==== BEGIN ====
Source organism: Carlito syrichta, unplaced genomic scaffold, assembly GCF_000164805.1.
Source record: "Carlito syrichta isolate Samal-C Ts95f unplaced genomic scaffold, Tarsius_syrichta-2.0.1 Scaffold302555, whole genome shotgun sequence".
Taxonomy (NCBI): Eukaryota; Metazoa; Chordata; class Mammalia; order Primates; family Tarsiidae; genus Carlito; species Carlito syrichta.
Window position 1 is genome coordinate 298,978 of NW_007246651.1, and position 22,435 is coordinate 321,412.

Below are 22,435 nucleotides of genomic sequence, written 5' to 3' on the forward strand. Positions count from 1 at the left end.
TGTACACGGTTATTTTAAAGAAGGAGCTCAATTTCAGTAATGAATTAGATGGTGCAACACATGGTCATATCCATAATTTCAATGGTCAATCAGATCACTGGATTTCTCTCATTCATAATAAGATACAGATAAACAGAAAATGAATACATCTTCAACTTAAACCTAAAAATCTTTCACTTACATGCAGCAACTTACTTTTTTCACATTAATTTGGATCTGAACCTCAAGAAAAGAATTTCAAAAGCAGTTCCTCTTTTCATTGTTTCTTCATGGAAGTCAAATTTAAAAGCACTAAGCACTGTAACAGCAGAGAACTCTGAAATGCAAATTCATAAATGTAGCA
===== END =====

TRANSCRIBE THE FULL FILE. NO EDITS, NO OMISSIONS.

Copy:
Source organism: Carlito syrichta, unplaced genomic scaffold, assembly GCF_000164805.1.
Source record: "Carlito syrichta isolate Samal-C Ts95f unplaced genomic scaffold, Tarsius_syrichta-2.0.1 Scaffold302555, whole genome shotgun sequence".
Taxonomy (NCBI): Eukaryota; Metazoa; Chordata; class Mammalia; order Primates; family Tarsiidae; genus Carlito; species Carlito syrichta.
Window position 1 is genome coordinate 298,978 of NW_007246651.1, and position 22,435 is coordinate 321,412.

Below are 22,435 nucleotides of genomic sequence, written 5' to 3' on the forward strand. Positions count from 1 at the left end.
TGTACACGGTTATTTTAAAGAAGGAGCTCAATTTCAGTAATGAATTAGATGGTGCAACACATGGTCATATCCATAATTTCAATGGTCAATCAGATCACTGGATTTCTCTCATTCATAATAAGATACAGATAAACAGAAAATGAATACATCTTCAACTTAAACCTAAAAATCTTTCACTTACATGCAGCAACTTACTTTTTTCACATTAATTTGGATCTGAACCTCAAGAAAAGAATTTCAAAAGCAGTTCCTCTTTTCATTGTTTCTTCATGGAAGTCAAATTTAAAAGCACTAAGCACTGTAACAGCAGAGAACTCTGAAATGCAAATTCATAAATGTAGCA